Summertime is outdoor party time—when the backyard becomes the living room, dining room and sometimes even the kitchen! With our Victoria Day, May long weekend just days away, it is the first long weekend of summer activities on Denman and Hornby Islands. Denman Island hosts its 28th Annual Pottery Tour and many summer residents will come to open and air out their cabins for the season ahead. This is the perfect time to review and refresh food safe handling practices.
Cooking meat and poultry to the proper temperature is one of the most important safety tips. Meat browns quickly on the outside, make sure the internal temperature is correct. Always use a meat thermometer when grilling or cooking. Poultry can be precooked in the oven and then placed immediately on the barbecue to add the desired grill marks; this will decrease the amount of time it is exposed to danger-zone temperatures.
- Whole chicken should be cooked to 180-185˚F (82-85˚C)
- Chicken parts and turkey pieces should be cooked to 170˚F (77˚C)
- Pork chops, ribs and ground meats should be cooked to 160˚F (70˚C)
- Beef roasts and steaks should be cooked as
- medium rare at 145˚F (63˚C)
- medium at 160˚F (70˚C)
- well done 170˚F (75˚C)
When barbecuing, use 2 pair of tongs to avoid cross contamination—one for raw meat and one for cooked meat. Handle the cooked meat carefully. Probably one of the biggest mistakes people make at home is the cross-contamination of raw meat juices with cooked, ready to eat meat. Have a separate platter for the raw meat and another for the cooked meat.
Cleaning and sanitizing are important at all times—make sure your hands are thoroughly washed before handling any food. Hands should be washed with soap and warm water for at least 20 seconds before and after handling raw meat and poultry. Clean, rinse and sanitize knives, cutting boards and other work surfaces in food handling areas before using them for something else. Use a mild bleach solution of 1 tsp. bleach to 3 cups water.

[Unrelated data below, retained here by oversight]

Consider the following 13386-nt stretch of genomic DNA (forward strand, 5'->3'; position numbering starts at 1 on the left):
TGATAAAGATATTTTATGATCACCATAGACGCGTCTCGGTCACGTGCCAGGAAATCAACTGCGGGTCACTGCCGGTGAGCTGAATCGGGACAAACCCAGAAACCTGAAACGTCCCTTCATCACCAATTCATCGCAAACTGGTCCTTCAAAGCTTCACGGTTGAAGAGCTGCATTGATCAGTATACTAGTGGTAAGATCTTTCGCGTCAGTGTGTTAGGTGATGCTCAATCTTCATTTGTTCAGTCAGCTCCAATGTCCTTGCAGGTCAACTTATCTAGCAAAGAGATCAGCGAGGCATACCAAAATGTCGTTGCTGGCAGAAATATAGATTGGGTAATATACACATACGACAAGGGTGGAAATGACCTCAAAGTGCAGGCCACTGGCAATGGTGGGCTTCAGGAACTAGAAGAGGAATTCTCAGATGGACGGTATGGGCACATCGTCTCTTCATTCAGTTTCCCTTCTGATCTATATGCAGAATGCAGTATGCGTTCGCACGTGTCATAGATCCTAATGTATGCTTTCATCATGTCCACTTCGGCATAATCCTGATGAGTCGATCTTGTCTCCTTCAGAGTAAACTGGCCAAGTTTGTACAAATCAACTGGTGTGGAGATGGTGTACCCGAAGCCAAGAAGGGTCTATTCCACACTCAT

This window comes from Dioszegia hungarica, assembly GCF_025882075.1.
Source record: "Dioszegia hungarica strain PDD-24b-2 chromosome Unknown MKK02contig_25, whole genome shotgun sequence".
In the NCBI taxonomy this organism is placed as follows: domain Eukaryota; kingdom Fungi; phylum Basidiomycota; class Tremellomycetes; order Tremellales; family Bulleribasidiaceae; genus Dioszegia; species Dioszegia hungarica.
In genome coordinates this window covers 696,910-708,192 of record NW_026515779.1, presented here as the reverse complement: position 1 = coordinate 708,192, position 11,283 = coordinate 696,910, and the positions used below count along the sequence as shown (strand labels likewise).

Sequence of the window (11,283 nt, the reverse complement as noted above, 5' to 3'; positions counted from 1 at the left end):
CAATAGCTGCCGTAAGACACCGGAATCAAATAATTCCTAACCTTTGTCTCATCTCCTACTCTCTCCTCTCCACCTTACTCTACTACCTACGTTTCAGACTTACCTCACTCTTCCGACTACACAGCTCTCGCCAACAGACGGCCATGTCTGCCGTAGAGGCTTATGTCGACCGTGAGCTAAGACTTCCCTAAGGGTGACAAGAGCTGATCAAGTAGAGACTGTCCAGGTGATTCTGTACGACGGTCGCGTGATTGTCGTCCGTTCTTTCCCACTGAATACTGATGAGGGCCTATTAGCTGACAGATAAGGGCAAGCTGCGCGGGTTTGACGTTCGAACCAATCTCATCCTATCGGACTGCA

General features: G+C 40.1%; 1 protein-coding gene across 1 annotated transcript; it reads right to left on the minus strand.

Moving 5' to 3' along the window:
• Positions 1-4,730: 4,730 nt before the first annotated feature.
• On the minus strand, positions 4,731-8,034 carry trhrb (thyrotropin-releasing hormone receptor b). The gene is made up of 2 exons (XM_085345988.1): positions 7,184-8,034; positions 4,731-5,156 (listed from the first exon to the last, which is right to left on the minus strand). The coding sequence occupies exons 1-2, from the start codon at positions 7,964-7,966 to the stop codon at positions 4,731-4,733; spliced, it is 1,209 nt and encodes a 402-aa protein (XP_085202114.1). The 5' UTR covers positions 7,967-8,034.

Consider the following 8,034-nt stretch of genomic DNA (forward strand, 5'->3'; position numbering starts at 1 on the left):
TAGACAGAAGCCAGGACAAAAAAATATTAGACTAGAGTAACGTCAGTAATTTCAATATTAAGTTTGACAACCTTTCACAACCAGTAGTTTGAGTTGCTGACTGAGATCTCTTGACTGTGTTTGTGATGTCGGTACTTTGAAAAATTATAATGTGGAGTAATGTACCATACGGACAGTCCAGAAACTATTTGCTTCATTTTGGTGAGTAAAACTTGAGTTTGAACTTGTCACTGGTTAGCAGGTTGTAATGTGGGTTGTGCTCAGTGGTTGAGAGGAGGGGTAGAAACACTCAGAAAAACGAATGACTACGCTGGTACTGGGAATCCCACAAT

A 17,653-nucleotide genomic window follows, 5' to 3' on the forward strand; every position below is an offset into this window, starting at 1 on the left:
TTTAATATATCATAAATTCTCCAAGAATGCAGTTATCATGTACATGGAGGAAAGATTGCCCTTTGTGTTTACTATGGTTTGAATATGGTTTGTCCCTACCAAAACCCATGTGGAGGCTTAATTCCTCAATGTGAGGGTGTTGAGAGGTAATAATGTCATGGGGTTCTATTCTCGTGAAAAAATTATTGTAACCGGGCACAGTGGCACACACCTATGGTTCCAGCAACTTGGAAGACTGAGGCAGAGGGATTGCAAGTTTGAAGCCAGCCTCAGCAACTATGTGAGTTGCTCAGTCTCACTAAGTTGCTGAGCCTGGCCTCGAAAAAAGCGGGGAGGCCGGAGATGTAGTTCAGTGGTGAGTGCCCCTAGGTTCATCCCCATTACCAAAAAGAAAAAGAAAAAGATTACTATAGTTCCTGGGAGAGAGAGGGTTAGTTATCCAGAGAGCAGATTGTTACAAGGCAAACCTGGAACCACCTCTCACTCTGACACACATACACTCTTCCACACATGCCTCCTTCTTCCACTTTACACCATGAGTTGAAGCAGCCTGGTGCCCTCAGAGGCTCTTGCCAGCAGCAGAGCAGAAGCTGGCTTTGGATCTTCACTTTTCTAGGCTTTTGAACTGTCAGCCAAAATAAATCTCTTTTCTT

Proper refrigeration is also a concern during the warmer months. Fresh items and produce, such as mixed salads and cut cantaloupe should be left on ice, in coolers or in the fridge. For salads, go for vinaigrette over the mayonnaise, it holds up better in the heat. When you transport food, always use coolers with ice packs so items are not exposed to heat. Items left outside in the temperature danger zone, can cause rapid bacteria growth. If food is being stored in a cooler, pack the cooler with ice or freezer packs. Replenish the ice if it melts. Keep the lid closed as much as possible, and store the cooler in the shade away from birds and animals. Use a separate cooler for drinks so the one containing perishable food won’t be constantly opened and closed.
Finally, when the food is set out to eat, DON’T DAWDLE. Food should be eaten when fresh, the longer it sits; the greater chance there is for bacteria growth. Always keep hot foods hot and cold foods cold until eaten. Immediately after everyone has finished eating, store leftovers in separate, shallow covered containers in the fridge and eat within two days. Reheat leftovers to 165˚F (74˚C).
Enjoy the summer with these additional steps to ensure your food remains safe.
Till next week, have a safe weekend and Bon Appetit!
|Cruise Ship passing Denman and Hornby Islands, heading to Vancouver|
Photo by Sally Rae